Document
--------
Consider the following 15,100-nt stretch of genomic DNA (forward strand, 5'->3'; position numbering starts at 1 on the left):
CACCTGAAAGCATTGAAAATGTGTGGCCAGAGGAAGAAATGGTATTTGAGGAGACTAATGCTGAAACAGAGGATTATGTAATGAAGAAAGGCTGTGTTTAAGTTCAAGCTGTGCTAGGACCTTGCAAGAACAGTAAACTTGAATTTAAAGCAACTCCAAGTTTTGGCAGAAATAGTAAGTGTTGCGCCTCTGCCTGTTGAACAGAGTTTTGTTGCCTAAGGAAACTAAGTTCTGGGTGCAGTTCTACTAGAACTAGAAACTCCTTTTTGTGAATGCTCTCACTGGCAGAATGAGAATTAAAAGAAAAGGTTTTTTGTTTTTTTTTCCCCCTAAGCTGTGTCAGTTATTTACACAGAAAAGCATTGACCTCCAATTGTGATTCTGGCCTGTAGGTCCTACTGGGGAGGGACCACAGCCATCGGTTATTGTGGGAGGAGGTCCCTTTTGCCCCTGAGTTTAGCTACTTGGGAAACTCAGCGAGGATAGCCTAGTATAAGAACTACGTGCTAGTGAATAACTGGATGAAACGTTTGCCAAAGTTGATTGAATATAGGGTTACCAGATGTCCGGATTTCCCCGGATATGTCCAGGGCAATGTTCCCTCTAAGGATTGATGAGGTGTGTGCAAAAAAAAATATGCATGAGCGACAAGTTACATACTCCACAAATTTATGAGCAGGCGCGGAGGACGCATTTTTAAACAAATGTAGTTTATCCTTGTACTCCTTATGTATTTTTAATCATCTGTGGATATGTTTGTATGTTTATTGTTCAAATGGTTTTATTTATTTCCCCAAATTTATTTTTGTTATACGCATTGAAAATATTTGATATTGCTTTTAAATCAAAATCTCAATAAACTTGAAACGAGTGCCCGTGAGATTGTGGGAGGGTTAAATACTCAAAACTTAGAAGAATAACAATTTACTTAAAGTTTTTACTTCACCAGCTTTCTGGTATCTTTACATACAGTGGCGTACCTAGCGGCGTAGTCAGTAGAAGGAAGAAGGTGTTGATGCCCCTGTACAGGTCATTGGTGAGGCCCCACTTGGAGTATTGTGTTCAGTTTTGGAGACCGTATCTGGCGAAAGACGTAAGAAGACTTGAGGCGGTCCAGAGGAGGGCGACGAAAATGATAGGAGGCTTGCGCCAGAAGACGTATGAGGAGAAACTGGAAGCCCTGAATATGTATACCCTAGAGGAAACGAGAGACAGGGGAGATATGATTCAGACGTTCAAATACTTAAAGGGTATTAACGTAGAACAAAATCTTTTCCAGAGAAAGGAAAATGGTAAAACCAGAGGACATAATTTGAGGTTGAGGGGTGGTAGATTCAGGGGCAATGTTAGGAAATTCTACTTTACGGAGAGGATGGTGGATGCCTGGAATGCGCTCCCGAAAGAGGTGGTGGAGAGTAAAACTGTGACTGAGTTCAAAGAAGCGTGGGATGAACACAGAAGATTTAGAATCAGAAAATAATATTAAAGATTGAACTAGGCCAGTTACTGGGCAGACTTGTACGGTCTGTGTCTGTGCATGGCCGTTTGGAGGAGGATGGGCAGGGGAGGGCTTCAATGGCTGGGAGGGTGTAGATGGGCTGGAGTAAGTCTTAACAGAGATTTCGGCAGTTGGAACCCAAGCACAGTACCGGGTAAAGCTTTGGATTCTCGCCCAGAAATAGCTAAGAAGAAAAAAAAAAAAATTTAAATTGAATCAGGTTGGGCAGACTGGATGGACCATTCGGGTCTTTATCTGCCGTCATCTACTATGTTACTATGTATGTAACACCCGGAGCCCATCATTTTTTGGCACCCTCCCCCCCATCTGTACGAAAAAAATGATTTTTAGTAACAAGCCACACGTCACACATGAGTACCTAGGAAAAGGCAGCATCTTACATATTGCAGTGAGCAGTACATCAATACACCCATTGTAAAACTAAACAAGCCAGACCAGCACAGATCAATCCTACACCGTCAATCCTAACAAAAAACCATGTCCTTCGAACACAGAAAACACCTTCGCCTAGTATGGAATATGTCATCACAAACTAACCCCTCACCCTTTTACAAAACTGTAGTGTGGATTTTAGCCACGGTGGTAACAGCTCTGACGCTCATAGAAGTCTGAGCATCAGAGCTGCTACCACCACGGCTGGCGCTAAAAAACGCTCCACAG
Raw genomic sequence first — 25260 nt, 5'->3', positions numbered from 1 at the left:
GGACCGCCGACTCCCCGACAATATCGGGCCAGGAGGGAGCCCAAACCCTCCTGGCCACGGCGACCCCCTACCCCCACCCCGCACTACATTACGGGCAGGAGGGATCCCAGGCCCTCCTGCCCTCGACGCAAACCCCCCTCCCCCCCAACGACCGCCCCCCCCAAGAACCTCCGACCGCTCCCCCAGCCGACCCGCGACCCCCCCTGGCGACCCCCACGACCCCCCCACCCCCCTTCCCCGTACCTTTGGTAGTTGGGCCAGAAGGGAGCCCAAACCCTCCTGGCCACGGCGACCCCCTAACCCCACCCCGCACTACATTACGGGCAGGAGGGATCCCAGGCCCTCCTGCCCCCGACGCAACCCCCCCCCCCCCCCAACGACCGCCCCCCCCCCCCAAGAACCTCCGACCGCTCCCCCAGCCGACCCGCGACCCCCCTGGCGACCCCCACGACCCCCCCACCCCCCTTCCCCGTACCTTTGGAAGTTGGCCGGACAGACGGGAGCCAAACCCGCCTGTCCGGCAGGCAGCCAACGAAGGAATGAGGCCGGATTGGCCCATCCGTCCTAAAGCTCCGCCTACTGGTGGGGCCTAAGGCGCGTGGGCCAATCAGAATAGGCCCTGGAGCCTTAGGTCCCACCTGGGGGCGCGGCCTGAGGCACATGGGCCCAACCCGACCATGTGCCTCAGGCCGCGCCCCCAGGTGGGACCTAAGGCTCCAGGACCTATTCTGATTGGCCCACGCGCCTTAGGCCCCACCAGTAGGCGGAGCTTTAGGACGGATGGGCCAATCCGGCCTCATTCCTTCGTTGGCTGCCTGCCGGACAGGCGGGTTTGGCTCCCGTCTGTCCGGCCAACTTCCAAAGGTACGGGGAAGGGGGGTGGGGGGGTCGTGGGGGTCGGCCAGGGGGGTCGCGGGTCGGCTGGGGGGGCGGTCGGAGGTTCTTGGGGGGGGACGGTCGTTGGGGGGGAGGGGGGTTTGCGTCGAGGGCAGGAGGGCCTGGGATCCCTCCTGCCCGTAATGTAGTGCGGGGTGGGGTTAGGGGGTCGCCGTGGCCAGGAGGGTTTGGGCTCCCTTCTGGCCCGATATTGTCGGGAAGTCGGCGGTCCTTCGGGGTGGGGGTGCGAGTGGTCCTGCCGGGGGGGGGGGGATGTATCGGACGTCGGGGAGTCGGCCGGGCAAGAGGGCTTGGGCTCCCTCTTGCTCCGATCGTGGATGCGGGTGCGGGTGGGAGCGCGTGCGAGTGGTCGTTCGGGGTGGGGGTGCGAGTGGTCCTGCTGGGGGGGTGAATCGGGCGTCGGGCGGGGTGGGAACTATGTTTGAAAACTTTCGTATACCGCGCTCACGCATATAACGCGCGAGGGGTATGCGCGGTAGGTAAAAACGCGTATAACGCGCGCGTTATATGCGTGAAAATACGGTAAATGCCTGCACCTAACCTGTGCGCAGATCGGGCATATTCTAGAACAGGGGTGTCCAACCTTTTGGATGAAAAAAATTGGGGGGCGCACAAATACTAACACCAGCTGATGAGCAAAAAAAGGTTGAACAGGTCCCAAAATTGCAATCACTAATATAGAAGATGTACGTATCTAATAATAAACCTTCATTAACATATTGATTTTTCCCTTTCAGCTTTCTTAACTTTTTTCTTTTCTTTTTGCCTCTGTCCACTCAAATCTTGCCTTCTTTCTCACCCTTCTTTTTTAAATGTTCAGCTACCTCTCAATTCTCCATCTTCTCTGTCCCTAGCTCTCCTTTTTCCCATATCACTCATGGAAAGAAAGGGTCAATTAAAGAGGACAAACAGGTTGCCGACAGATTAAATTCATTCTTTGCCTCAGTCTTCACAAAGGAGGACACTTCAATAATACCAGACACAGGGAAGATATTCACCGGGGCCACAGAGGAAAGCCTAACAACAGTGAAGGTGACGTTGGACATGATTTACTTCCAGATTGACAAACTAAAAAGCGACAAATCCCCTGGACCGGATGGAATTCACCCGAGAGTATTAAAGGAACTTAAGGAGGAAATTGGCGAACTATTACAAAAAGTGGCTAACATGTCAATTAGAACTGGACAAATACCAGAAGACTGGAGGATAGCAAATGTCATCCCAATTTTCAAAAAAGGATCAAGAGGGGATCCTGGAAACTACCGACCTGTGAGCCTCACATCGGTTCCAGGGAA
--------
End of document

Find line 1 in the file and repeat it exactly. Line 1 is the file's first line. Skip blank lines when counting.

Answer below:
Consider the following 15,100-nt stretch of genomic DNA (forward strand, 5'->3'; position numbering starts at 1 on the left):